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  • Date and time: Thursday 8 June 2023, 1pm to 2pm
  • Location: Online only
  • Admission: Free admission, booking required

Event details

Sri Lanka has thrilled the foreign imagination as a land of infinite possibility.

Portuguese, Dutch and British colonisers envisioned an island of gems and pearls, a stopping-point on the Silk Road; tourists today are sold a vision of golden beaches and swaying palm trees, delicious food and smiling locals. 

However, these views favour the south of the island over the north, and erase a history of war crimes, assassinations of activists and journalists, subjugation of minorities, and a legacy of governmental corruption that has led the country into economic and social crisis.

A sense of irreconcilability, as well as infinite possibility, haunts the place. Now three fine poets from diverse backgrounds - Vidyan Ravinthiran, Shash Trevett and Seni Seneviratne - have poured their empathy and expertise into putting together a truly astonishing anthology that allows migrational writers who do not even identify as ‘Sri Lankan’ to figure alongside consciously national voices.

Join our panel of literature experts, who will introduce and lead this discussion on Out of Sri Lanka, the first ever anthology of Sri Lankan and diasporic poetry, which features over 300 poems written in English, or translated from Tamil and Sinhala.

Hear excerpts read by some of the poets, and find out how this diverse collection brings to light a long-neglected national literature and reshapes our understanding of migrational poetics and the poetics of atrocity.

From explorations of critical events such as the 2004 tsunami and its aftermath to poems about love, art and nature - Out of Sri Lanka permits a rediscovery of a literature of place; reimagines the literature of place beyond the national; and rebuilds via the forceful hope of imagination, whatever shocks may continue to occur in this geo-politically intriguing location.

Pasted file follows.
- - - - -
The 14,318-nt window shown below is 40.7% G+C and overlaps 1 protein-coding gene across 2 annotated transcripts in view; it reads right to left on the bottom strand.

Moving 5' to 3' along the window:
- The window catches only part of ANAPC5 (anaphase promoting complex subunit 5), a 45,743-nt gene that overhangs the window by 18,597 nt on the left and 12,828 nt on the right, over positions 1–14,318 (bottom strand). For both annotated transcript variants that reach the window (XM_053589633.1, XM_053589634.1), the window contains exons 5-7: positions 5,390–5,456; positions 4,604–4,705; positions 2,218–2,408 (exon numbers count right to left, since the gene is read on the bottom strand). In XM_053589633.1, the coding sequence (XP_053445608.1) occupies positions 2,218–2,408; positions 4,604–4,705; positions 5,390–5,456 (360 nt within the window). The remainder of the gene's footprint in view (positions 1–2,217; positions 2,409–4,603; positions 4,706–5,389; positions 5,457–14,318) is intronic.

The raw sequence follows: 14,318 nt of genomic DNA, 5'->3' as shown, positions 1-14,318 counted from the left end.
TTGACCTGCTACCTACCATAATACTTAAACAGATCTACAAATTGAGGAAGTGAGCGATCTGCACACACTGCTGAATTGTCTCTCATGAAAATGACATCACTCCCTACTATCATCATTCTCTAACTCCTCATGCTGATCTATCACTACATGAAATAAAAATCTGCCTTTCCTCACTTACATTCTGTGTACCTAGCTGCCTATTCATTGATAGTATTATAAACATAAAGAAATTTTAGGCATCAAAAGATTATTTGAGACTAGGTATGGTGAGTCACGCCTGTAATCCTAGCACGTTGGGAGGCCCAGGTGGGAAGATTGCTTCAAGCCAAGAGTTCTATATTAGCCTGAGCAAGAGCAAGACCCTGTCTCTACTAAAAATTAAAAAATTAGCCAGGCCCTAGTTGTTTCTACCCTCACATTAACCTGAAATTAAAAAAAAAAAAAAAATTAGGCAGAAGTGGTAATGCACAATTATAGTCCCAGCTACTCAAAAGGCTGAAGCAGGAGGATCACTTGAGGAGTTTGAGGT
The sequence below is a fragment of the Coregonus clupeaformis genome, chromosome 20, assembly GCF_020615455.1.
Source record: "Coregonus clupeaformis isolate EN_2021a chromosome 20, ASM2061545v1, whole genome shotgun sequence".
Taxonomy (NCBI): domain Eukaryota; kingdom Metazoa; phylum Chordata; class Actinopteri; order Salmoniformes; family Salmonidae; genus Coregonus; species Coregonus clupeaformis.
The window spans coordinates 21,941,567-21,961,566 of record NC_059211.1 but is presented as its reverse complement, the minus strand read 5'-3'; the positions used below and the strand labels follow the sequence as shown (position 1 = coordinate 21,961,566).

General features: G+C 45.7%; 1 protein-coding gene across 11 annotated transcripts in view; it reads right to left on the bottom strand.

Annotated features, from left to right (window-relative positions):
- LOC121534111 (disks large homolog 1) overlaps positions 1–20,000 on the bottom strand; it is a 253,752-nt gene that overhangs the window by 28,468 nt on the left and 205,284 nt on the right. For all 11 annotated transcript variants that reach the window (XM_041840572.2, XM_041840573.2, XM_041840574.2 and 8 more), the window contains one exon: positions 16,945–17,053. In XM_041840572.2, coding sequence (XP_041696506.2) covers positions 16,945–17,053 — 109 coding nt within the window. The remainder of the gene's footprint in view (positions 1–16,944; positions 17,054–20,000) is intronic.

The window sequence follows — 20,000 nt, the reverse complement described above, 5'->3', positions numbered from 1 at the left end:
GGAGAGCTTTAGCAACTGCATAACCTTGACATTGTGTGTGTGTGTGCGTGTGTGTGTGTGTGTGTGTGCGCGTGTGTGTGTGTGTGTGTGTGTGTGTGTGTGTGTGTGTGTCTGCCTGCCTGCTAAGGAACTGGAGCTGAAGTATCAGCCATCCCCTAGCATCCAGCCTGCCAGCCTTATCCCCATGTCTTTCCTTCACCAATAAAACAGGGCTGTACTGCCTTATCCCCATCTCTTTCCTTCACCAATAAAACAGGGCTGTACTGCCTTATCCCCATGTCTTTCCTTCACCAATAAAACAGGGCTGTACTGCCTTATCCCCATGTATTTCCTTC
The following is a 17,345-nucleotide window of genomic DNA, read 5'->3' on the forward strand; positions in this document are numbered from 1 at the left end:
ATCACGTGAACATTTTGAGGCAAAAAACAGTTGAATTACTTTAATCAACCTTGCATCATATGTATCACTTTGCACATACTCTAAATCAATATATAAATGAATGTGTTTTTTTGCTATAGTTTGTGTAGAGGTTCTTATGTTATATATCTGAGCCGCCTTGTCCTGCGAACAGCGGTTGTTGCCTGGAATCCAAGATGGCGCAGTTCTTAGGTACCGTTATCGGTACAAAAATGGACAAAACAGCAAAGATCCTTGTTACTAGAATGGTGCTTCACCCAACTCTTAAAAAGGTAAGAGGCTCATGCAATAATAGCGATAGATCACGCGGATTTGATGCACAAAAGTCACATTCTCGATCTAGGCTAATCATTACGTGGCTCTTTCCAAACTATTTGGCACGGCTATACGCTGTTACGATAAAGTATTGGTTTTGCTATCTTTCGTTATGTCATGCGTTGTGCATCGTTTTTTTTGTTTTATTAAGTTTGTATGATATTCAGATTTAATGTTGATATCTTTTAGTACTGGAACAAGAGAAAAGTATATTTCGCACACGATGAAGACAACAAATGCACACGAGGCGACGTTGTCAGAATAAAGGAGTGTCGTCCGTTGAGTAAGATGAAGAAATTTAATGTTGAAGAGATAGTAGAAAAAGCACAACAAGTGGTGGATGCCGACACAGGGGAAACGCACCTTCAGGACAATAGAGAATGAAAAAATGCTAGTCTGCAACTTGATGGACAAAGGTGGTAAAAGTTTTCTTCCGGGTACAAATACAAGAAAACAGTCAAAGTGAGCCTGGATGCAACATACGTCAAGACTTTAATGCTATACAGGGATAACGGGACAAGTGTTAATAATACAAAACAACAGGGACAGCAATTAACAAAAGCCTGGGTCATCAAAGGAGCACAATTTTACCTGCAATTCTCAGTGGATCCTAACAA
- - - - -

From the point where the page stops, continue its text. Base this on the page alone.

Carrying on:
This event is facilitated by Anthony Vahni Capildeo FRSL, Writer in Residence at the University of York.

This event will take place live on Zoom Webinar. You will receive a link to join a couple of days before the event and a reminder an hour before. During the event, you can ask questions via a Q&A function, but audience cameras and microphones will remain muted throughout.

About the speakers

Shash Trevett is a poet and a translator of Tamil poetry into English. Her poetry has appeared in journals and anthologies (including POETRY, Poetry London, Modern Poetry in Translation and The North), she has read widely across the UK and is a winner of a Northern Writers’ Award. Her pamphlet From a Borrowed Land was published in May 2021 (Smith|Doorstop) and she is currently working on her first collection, which will also be published by Smith|Doorstop. She has co-edited (with Vidyan Ravinthiran and Seni Seneviratne) Out of Sri Lanka: Tamil, Sinhala and English Poetry from Sri Lanka and its Diasporas (Bloodaxe 2023). Shash has been on judging panels for the PEN Translates awards and the London Book Fair, and was a Visible Communities Translator in Residence at the National Centre for Writing. Shash is a Ledbury Critic, reviewing for PN Review and the Poetry Book Society, and is a Board Member of Modern Poetry in Translation.

Vidyan Ravinthiran was born in Leeds, to Sri Lankan Tamils. His first book of poems, Grun-tu-molani (2014), was shortlisted for the Forward Prize for Best First Collection, the Seamus Heaney Centre Poetry Prize and the Michael Murphy Memorial Prize. His second, The Million-petalled Flower of Being Here (2019) won a Northern Writers’ Award and a Poetry Book Society Recommendation. It was shortlisted for the 2019 Forward Prize for Best Collection, the 2019 T.S. Eliot Prize and the 2021 Ledbury Munthe Poetry Prize for Second Collections. After teaching at the universities of Cambridge, Durham and Birmingham in the UK, he is now Associate Professor in English at Harvard University. He is the author of Elizabeth Bishop’s Prosaic (2015), winner of both the University English Prize and the Warren-Brooks Award for Outstanding Literary Criticism.

Neil Astley is editor of Bloodaxe Books, which he founded in 1978. His books include novels, poetry collections and anthologies, most notably those in Bloodaxe’s Staying Alive anthology series: Staying Alive (2002), Being Alive (2004), Being Human (2011), and Staying Human (2020), a Poetry Book Society Special Commendation. He received an Eric Gregory Award for his poetry, was given a D.Litt from Newcastle University for his work with Bloodaxe Books, and, in 2018, was made an Honorary Fellow of the Royal Society of Literature. He lives in Northumberland.


University of York